I'm a bit discouraged that people are selling this relay knowing it doesn't shut off in a real automotive environment.

Addendum: Here is the partial schematic for the LED flasher with suggested hack to fix the flashing problem with a leaky terminal.

Ah well, I'm happy with the results, and the flashing LEDs look great.


Thursday, March 6, 2008

2000 miles and counting

I broke 2000 miles with the 914 EV this week. The car has been running smoothly with no complaints. One of the "features" of the 914 is that the turn signals come on (but don't flash) if you leave the turn lever in the "left" or "right" position, even when the ignition is turned off. This presents the dilemma of running down the 12V battery while the main pack is charging. If the 12V battery is dead, you need a small 12V battery (9V would probably work) to activate the DC-DC converter relay to bootstrap the 12V charging process.

The PakTrakr with the series 100 ohm noise-reduction resistor has eliminated all the spurious error alerts. I took a serial log of all the batteries during my commute (graph below) and found battery #11 (the second battery in the front compartment) to be drooping slightly more than the others. I noticed that it tended to have more acid around the battery caps on top of the battery and it's fluid level was lower. The accuracy of the PakTrakr is only 0.1V so the voltage droops look like sharp steps on the graph.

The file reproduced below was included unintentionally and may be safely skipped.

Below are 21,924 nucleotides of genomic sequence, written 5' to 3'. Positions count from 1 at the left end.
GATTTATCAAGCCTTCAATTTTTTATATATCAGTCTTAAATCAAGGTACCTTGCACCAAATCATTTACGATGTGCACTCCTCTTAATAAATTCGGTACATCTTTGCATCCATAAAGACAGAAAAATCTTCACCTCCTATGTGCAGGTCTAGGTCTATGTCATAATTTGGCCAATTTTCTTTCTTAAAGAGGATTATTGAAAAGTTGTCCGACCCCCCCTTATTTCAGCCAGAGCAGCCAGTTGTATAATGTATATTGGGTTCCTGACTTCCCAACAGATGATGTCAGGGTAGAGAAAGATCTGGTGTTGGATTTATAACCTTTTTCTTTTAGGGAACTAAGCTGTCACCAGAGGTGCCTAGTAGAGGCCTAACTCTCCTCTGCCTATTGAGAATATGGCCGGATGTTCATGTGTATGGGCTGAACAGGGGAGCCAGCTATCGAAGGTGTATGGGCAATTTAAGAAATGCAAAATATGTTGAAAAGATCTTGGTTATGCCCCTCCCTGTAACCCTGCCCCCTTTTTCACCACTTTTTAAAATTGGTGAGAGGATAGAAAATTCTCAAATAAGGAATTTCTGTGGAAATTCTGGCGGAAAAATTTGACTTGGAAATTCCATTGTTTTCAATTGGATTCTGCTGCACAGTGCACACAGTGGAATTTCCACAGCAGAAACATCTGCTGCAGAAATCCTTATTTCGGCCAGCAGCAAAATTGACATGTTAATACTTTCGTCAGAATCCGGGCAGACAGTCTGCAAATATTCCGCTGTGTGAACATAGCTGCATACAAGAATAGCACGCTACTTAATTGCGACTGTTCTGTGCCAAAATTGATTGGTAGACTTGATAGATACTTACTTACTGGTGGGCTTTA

UPDATE: Roger asked me to explain the graph above in a little more detail. The PakTrakr logs voltage for each battery and then dumps it out a serial port in .csv (comma separated) format for MS Excel. I captured the above graph from the chart that MS Excel generated. The batteries are 8 volts apiece and the serial port dumps tenths of a volt (scale on the left edge). This graph displays voltage for all 18 batteries (each is a "series) in the system. As I drove to work with acceleration and regeneration, the voltage on the batteries varied. The batteries with reduced health or capacity will tend to droop lower during heavy acceleration and spike higher during regenerative braking due to higher internal resistance or lower energy capacity. As I mentioned earlier, I found that series #11 on the chart was consistently at the lowest value during heavy acceleration periods, so I suspect that battery will have some issues sooner than the others. I topped off its water to increase its storage capacity a bit. You'll also notice that the "steady-state" voltage at the end of the chart is lower than at the beginning, showing that the pack has gone through some discharge during the 15-mile commute.